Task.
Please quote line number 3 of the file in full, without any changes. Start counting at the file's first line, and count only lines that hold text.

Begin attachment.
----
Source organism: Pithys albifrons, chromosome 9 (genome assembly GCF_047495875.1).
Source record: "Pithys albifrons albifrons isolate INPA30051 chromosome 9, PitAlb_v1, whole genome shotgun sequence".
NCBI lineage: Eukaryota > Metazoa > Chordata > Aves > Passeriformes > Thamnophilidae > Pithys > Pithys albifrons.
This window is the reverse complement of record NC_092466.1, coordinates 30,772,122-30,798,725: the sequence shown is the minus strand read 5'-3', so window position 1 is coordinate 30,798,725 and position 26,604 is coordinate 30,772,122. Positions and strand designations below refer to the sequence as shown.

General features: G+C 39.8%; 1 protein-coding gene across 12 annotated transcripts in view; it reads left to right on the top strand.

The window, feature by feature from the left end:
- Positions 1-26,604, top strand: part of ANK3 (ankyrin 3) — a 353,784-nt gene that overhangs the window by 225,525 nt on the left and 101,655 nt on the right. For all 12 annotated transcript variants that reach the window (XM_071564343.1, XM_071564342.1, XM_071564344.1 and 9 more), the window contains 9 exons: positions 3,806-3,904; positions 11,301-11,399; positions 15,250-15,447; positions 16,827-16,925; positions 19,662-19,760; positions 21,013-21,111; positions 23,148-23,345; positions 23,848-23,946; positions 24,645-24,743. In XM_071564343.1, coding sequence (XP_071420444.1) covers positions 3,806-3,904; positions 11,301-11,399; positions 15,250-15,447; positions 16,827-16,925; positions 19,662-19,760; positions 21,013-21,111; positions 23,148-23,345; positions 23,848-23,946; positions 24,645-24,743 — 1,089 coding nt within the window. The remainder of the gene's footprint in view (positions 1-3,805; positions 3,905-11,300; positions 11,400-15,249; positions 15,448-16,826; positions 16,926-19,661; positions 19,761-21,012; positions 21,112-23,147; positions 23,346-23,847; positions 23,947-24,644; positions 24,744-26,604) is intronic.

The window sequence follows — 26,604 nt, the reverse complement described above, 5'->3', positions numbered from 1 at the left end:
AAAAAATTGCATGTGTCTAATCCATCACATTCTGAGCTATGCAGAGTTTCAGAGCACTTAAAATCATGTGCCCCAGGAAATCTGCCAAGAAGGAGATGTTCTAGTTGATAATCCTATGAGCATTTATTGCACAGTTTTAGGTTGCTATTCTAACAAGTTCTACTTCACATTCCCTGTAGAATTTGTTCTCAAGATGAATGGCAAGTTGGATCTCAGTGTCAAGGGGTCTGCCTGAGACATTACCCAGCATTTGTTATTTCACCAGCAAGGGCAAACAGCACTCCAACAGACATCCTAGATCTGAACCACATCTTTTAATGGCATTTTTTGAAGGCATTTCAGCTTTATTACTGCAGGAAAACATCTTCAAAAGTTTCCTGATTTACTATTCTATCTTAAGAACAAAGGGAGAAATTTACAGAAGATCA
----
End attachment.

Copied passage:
NCBI lineage: Eukaryota > Metazoa > Chordata > Aves > Passeriformes > Thamnophilidae > Pithys > Pithys albifrons.